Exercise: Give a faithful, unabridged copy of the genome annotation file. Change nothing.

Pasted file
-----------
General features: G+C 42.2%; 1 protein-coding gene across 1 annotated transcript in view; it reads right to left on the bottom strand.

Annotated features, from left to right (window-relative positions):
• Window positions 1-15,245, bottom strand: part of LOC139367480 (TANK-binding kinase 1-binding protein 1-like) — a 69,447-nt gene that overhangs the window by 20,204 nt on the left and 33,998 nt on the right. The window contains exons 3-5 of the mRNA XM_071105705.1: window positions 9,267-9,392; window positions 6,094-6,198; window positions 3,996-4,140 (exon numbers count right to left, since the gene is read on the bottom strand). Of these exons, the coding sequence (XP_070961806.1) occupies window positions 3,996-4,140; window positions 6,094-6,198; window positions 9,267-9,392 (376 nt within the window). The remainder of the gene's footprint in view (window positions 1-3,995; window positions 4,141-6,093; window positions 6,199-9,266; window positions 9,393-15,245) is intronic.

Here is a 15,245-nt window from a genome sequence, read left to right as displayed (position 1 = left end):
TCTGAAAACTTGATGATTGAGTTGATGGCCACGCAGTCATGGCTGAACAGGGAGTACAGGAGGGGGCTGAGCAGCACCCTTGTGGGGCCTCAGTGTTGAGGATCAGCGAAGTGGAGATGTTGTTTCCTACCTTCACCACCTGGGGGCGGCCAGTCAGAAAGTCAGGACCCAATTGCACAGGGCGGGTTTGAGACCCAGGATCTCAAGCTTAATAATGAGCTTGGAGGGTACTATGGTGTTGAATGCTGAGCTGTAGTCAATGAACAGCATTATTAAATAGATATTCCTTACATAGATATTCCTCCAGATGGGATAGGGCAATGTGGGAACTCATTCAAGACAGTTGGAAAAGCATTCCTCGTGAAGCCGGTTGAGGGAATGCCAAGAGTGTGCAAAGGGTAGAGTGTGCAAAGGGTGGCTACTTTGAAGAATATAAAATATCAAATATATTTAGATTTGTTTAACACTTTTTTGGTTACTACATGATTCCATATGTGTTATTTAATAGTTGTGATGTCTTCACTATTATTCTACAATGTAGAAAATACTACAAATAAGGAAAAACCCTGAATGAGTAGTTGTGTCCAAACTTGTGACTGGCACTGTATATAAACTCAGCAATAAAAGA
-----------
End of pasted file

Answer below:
General features: G+C 42.2%; 1 protein-coding gene across 1 annotated transcript in view; it reads right to left on the bottom strand.

Annotated features, from left to right (window-relative positions):
• Window positions 1-15,245, bottom strand: part of LOC139367480 (TANK-binding kinase 1-binding protein 1-like) — a 69,447-nt gene that overhangs the window by 20,204 nt on the left and 33,998 nt on the right. The window contains exons 3-5 of the mRNA XM_071105705.1: window positions 9,267-9,392; window positions 6,094-6,198; window positions 3,996-4,140 (exon numbers count right to left, since the gene is read on the bottom strand). Of these exons, the coding sequence (XP_070961806.1) occupies window positions 3,996-4,140; window positions 6,094-6,198; window positions 9,267-9,392 (376 nt within the window). The remainder of the gene's footprint in view (window positions 1-3,995; window positions 4,141-6,093; window positions 6,199-9,266; window positions 9,393-15,245) is intronic.

Here is a 15,245-nt window from a genome sequence, read left to right as displayed (position 1 = left end):
TCTGAAAACTTGATGATTGAGTTGATGGCCACGCAGTCATGGCTGAACAGGGAGTACAGGAGGGGGCTGAGCAGCACCCTTGTGGGGCCTCAGTGTTGAGGATCAGCGAAGTGGAGATGTTGTTTCCTACCTTCACCACCTGGGGGCGGCCAGTCAGAAAGTCAGGACCCAATTGCACAGGGCGGGTTTGAGACCCAGGATCTCAAGCTTAATAATGAGCTTGGAGGGTACTATGGTGTTGAATGCTGAGCTGTAGTCAATGAACAGCATTATTAAATAGATATTCCTTACATAGATATTCCTCCAGATGGGATAGGGCAATGTGGGAACTCATTCAAGACAGTTGGAAAAGCATTCCTCGTGAAGCCGGTTGAGGGAATGCCAAGAGTGTGCAAAGGGTAGAGTGTGCAAAGGGTGGCTACTTTGAAGAATATAAAATATCAAATATATTTAGATTTGTTTAACACTTTTTTGGTTACTACATGATTCCATATGTGTTATTTAATAGTTGTGATGTCTTCACTATTATTCTACAATGTAGAAAATACTACAAATAAGGAAAAACCCTGAATGAGTAGTTGTGTCCAAACTTGTGACTGGCACTGTATATAAACTCAGCAATAAAAGA